The CNE has exercised its powers by prohibiting red points outside the polling stations, giving clear instructions on the closing time of the polling stations, and trying to guarantee that the candidates of the intervened parties could run in the different coalitions. The digital voting system has been subjected to several audits, one of them was clearly impartial and independent. The conclusion was that it could not be manipulated, that the results could not be altered.

This renewed Council is also the one that urged the EU to send an observation mission after 15 years without doing so, something supported by the opposition parties. The EU decision in no way affects the fraudulent nature of the 2018 and 2020 legislative and presidential elections. We did not recognize them, we will not. Nor does it alter the condemnation of the stolen elections of 2015, in which the opposition won the majority of the legislative assembly and could not exercise its powers, as they were usurped by the constituent assembly created by Nicolás Maduro. There is, therefore, no whitewashing of the regime.

The majority of Venezuela’s democratic opposition has activated its electoral apparatus after four years without going to any election. They have organized and deployed themselves throughout the country. They have tried to mobilize their voters to rebuild the value of the vote as a first step to rebuild democracy.

In a free election, there is uncertainty in the outcome and certainty in the rules. Unfortunately, last Sunday we knew that Chavismo would win and we had serious doubts about the compliance with the rules. Even so, the opposition won in votes, and if it had gone with unitary candidates it would have won a much larger number of states. There is a long road to democracy in Venezuela. These elections could be a first step, together with the open dialogue in Mexico between the government and opposition forces.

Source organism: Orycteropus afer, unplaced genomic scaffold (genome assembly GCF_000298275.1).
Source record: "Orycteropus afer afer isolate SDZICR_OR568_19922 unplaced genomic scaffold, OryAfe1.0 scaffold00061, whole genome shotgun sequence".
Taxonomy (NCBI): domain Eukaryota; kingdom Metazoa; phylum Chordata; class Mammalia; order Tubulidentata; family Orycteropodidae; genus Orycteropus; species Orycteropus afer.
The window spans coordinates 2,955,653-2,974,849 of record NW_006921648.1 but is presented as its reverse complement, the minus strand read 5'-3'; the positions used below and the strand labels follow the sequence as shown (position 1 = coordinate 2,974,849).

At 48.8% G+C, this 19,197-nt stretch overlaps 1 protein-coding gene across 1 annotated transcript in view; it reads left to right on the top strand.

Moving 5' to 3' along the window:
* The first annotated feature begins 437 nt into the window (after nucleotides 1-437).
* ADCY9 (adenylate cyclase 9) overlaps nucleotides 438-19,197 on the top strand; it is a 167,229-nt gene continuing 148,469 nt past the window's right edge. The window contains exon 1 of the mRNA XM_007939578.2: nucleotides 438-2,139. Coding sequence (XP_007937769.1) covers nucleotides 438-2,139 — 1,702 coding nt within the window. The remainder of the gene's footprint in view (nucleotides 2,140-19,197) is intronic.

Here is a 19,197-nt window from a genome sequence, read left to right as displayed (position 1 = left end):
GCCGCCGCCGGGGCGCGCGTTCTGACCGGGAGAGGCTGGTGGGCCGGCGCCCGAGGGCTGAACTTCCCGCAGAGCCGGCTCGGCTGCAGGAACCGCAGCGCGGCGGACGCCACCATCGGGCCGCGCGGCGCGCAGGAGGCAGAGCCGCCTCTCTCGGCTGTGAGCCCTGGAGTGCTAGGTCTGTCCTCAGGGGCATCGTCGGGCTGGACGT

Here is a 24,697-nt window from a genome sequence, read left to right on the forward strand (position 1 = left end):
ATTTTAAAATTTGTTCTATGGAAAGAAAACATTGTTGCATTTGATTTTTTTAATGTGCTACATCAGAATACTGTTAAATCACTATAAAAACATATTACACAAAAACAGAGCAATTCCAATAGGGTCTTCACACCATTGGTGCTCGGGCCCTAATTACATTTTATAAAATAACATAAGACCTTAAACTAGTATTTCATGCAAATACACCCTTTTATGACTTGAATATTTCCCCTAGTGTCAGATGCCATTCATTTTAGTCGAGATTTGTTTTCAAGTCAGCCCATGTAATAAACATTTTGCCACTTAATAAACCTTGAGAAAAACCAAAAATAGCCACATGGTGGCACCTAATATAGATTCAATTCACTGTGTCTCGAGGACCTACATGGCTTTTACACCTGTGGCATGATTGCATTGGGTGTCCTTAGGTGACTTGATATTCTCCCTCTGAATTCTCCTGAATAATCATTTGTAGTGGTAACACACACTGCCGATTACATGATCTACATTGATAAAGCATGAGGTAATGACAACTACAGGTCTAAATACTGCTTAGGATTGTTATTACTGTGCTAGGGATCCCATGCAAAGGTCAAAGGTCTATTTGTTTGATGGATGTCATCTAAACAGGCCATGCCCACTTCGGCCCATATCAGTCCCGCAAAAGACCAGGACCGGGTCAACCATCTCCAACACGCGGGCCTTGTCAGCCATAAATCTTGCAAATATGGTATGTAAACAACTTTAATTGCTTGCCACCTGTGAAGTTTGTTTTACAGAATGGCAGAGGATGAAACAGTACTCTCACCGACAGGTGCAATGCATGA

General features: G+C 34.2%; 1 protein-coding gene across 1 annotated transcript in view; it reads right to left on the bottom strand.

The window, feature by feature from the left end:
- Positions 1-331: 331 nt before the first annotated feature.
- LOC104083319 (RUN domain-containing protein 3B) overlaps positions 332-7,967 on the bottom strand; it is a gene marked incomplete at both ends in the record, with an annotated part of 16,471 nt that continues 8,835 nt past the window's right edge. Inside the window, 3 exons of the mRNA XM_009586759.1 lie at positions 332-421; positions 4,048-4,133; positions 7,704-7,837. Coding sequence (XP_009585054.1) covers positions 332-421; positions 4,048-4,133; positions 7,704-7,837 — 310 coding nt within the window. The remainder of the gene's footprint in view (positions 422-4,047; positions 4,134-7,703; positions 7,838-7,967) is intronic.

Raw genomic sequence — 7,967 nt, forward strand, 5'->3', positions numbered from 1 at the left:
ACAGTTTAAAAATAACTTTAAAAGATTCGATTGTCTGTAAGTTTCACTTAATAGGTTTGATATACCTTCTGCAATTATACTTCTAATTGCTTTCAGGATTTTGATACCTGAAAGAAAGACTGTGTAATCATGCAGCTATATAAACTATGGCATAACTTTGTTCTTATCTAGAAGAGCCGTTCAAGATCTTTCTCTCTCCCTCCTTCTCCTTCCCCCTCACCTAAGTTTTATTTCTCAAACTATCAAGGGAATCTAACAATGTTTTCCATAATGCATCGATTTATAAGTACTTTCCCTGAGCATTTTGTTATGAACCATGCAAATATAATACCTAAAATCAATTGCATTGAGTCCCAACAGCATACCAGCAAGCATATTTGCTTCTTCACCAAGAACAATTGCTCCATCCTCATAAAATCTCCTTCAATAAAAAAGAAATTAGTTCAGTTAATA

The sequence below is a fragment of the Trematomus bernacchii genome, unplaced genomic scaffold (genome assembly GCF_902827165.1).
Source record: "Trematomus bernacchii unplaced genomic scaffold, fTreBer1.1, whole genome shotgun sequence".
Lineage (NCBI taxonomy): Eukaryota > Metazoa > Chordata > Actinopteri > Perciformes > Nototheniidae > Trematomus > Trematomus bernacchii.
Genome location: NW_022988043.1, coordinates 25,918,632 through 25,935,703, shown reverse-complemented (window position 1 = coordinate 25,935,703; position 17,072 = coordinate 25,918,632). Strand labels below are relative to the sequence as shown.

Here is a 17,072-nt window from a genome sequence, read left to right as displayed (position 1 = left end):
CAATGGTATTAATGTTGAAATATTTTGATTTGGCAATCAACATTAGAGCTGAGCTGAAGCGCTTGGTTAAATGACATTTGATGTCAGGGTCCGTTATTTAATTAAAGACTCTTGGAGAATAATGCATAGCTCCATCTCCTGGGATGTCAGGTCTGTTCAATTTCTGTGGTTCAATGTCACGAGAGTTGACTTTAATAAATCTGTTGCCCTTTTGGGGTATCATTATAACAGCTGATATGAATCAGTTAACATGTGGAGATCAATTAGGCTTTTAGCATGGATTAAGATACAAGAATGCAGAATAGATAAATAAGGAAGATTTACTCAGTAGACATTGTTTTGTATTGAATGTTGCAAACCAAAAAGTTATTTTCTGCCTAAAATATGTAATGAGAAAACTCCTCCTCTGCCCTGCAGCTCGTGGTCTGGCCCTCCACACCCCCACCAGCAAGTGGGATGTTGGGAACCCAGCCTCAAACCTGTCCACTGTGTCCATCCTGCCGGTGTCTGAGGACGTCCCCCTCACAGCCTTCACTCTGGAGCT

Rebuilding an independent judiciary is a fundamental pillar in the restoration of democratic institutionality to end human rights violations and impunity. These elections could be a first step in the reconstruction of the country, which only requires truly democratic presidential elections.

The EU took a courageous step by accompanying and observing these elections. I understand the reasons of those who did not want to participate, but I have no doubt that the people of Venezuela were waiting for us. They showed it to us in the polling stations and in the streets through demonstrations of respect, affection and affection towards the EU Observation Mission. Respect and affection are reciprocal with a brotherly people suffering the terrible social, economic and political consequences of a failed regime. Therefore, they deserve all the support, solidarity, and commitment to accompany them on the path they decide, that they build. Let us hope that the final report to be presented by the Mission in January -which will include recommendations to remedy all the irregularities detected- may contribute to this process.

We will continue to support the people of Venezuela.